I went to Fort Wayne to watch the Whitecaps open their season because this team is loaded with talent, and it’s the epicenter of the Tigers rebuild, at least for positional players. The Whitecaps’ starting lineup featured the Tigers’ top four draft picks from 2020 and seven of the organization’s top 28 prospects.
Many were making their professional debuts.
MORE FROM SEIDEL: Here’s why Dingler brings a Chris Spielman mentality to baseball
After two games, the player who kept catching my eye, the one who kept making plays and doing impressive things— both big and small — was Dingler.
Granted, he touches the ball after every pitch, so your eye naturally goes to him.
But there is just something about the way he plays.
“It’s hard for you not to fall in love with him,” Peña said. “He’s very humble and super approachable.”
Dingler looks like the real deal from his frame, to the way he acts, to the way he carries himself. He is a 6-foot-3 catcher who is a multi-sport athlete.
In high school, Dingler was a four-year letterman in baseball, football and basketball. And he was a first-team all-state football player.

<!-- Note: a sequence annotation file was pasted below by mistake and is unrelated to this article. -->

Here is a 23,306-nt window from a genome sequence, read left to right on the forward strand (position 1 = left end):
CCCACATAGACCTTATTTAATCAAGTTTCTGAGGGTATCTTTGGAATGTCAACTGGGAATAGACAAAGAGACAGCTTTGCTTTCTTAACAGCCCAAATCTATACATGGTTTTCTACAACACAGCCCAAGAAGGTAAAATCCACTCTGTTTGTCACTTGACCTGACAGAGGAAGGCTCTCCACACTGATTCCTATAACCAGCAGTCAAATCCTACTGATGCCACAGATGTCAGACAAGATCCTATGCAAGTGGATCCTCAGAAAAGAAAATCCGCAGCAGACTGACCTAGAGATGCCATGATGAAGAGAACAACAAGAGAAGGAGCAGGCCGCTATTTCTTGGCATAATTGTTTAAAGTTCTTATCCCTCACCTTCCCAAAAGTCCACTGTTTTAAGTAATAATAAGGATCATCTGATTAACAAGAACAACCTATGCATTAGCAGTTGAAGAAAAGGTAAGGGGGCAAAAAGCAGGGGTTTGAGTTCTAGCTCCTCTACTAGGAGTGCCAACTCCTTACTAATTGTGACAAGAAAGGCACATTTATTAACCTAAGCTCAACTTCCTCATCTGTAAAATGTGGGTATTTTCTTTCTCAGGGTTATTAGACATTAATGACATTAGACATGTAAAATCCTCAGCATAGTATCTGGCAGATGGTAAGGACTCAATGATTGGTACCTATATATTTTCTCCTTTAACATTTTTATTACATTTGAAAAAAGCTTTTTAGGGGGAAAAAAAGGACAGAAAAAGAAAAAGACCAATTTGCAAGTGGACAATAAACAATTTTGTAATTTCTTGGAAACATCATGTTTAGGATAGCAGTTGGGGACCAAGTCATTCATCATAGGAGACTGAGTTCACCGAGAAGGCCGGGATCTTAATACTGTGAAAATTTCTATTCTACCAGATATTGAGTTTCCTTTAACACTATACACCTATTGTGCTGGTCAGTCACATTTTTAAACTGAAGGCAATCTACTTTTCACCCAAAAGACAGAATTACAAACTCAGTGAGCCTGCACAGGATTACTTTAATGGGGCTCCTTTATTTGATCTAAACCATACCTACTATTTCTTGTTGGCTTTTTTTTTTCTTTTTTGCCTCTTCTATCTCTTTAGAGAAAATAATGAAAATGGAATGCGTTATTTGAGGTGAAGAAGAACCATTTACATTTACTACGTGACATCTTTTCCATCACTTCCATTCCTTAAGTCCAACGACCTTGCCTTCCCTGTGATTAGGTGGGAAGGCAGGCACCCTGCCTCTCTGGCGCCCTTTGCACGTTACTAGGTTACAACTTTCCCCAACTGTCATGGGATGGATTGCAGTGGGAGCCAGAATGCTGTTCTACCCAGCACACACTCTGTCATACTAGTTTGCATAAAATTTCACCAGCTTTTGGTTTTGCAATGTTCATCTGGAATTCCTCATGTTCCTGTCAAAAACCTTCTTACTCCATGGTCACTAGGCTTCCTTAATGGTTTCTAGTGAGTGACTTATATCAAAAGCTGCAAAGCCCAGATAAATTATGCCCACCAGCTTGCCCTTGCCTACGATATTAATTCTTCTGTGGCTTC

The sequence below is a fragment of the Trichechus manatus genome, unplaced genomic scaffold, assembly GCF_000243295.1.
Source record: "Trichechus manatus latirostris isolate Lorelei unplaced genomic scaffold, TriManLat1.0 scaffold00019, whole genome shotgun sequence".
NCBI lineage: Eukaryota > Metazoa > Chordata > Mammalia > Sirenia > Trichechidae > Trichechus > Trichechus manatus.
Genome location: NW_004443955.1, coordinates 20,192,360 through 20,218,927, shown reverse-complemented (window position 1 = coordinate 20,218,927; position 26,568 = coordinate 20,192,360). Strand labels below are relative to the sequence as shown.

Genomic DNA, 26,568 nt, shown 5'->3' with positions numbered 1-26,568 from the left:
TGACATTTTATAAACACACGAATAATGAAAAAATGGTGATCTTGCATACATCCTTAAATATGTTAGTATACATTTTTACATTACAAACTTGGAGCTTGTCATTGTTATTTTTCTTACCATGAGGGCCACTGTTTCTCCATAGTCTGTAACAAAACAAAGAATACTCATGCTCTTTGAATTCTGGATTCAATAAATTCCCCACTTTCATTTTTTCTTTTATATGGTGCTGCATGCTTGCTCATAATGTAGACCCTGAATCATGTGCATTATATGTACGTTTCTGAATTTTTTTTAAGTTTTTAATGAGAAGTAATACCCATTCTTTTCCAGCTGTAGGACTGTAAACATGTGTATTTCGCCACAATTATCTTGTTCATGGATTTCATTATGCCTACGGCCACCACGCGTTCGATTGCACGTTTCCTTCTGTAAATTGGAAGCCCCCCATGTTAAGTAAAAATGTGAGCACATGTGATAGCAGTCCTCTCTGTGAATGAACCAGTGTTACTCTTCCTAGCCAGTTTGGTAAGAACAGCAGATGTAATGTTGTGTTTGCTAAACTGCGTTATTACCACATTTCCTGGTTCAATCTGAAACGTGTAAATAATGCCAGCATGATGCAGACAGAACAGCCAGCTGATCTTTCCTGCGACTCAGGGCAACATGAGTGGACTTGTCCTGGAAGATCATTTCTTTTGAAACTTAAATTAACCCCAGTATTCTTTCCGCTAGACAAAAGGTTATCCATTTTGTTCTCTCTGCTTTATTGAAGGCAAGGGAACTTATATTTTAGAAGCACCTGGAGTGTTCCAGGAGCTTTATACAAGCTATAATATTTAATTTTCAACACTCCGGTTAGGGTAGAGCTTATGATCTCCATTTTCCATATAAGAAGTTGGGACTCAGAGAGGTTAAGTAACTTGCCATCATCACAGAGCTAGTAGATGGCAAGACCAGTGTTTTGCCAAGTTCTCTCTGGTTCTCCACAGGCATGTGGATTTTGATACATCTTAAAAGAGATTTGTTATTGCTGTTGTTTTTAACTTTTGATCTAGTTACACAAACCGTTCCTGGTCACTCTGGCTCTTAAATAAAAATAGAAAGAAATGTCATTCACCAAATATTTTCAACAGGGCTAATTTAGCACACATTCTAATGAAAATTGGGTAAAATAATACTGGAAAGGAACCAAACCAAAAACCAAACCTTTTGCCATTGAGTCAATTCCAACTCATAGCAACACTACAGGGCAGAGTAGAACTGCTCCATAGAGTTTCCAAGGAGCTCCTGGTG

“I can see why (the Tigers) love him so much,” Peña said. “I can see why all of us, you know, are really, rooting for him and believe in his talent, and that’s another one that is going to be a great one for the Detroit Tigers.”
It isn’t going to happen overnight, or even this season. “It’s going to take time,” Peña said.
True, but Dingler has a presence. When one of the Whitecaps’ pitchers was struggling, Dingler called time and ran out to calm him down.
Typical catcher stuff, to be sure. But it comes natural to him. He was a two-time team captain at Ohio State and that leadership is obvious in games.
“It is a blessing to see him, working everyday and to see the way he’s preparing himself and how well he communicates with everybody,” Peña said. “It says a lot about his character.”
Vital to the future
Dingler is the Tigers No. 5 prospect.
Jake Rogers, who is at Triple-A Toledo, has slipped to No. 14 because he has struggled to hit.